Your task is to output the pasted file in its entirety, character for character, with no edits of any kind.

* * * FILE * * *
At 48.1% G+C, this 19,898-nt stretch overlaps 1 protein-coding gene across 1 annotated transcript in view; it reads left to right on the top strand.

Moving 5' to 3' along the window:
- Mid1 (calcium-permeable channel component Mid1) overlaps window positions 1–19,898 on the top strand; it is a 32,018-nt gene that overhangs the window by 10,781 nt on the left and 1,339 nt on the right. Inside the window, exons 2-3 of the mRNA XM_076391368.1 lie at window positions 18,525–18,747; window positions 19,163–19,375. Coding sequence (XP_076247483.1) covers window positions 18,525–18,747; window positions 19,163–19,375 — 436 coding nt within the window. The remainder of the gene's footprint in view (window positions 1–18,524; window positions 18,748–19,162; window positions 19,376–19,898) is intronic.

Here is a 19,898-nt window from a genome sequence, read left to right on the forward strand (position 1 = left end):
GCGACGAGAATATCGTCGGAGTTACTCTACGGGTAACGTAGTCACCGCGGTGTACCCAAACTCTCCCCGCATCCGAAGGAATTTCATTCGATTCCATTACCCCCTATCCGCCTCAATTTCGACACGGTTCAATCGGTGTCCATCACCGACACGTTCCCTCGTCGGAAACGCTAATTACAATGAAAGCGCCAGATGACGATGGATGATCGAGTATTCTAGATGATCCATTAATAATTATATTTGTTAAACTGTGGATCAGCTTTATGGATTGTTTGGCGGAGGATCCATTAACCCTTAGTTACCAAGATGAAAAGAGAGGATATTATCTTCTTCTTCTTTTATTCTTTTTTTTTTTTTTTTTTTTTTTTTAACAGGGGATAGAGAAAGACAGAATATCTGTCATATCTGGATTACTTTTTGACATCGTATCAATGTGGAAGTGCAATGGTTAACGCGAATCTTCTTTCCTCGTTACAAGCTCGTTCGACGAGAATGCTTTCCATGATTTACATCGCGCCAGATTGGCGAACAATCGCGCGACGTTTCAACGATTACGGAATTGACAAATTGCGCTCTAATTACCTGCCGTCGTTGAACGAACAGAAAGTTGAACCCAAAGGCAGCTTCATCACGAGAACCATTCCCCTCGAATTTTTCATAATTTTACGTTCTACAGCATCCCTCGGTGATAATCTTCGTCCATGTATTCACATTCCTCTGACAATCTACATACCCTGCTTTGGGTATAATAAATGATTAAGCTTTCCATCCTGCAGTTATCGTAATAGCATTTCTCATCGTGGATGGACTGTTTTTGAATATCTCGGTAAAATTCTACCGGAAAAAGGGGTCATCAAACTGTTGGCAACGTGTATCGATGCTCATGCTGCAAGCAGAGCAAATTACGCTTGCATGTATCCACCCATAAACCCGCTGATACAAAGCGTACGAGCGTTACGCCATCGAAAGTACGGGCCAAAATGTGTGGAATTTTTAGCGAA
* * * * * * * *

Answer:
At 48.1% G+C, this 19,898-nt stretch overlaps 1 protein-coding gene across 1 annotated transcript in view; it reads left to right on the top strand.

Moving 5' to 3' along the window:
- Mid1 (calcium-permeable channel component Mid1) overlaps window positions 1–19,898 on the top strand; it is a 32,018-nt gene that overhangs the window by 10,781 nt on the left and 1,339 nt on the right. Inside the window, exons 2-3 of the mRNA XM_076391368.1 lie at window positions 18,525–18,747; window positions 19,163–19,375. Coding sequence (XP_076247483.1) covers window positions 18,525–18,747; window positions 19,163–19,375 — 436 coding nt within the window. The remainder of the gene's footprint in view (window positions 1–18,524; window positions 18,748–19,162; window positions 19,376–19,898) is intronic.

Here is a 19,898-nt window from a genome sequence, read left to right on the forward strand (position 1 = left end):
GCGACGAGAATATCGTCGGAGTTACTCTACGGGTAACGTAGTCACCGCGGTGTACCCAAACTCTCCCCGCATCCGAAGGAATTTCATTCGATTCCATTACCCCCTATCCGCCTCAATTTCGACACGGTTCAATCGGTGTCCATCACCGACACGTTCCCTCGTCGGAAACGCTAATTACAATGAAAGCGCCAGATGACGATGGATGATCGAGTATTCTAGATGATCCATTAATAATTATATTTGTTAAACTGTGGATCAGCTTTATGGATTGTTTGGCGGAGGATCCATTAACCCTTAGTTACCAAGATGAAAAGAGAGGATATTATCTTCTTCTTCTTTTATTCTTTTTTTTTTTTTTTTTTTTTTTTTAACAGGGGATAGAGAAAGACAGAATATCTGTCATATCTGGATTACTTTTTGACATCGTATCAATGTGGAAGTGCAATGGTTAACGCGAATCTTCTTTCCTCGTTACAAGCTCGTTCGACGAGAATGCTTTCCATGATTTACATCGCGCCAGATTGGCGAACAATCGCGCGACGTTTCAACGATTACGGAATTGACAAATTGCGCTCTAATTACCTGCCGTCGTTGAACGAACAGAAAGTTGAACCCAAAGGCAGCTTCATCACGAGAACCATTCCCCTCGAATTTTTCATAATTTTACGTTCTACAGCATCCCTCGGTGATAATCTTCGTCCATGTATTCACATTCCTCTGACAATCTACATACCCTGCTTTGGGTATAATAAATGATTAAGCTTTCCATCCTGCAGTTATCGTAATAGCATTTCTCATCGTGGATGGACTGTTTTTGAATATCTCGGTAAAATTCTACCGGAAAAAGGGGTCATCAAACTGTTGGCAACGTGTATCGATGCTCATGCTGCAAGCAGAGCAAATTACGCTTGCATGTATCCACCCATAAACCCGCTGATACAAAGCGTACGAGCGTTACGCCATCGAAAGTACGGGCCAAAATGTGTGGAATTTTTAGCGAA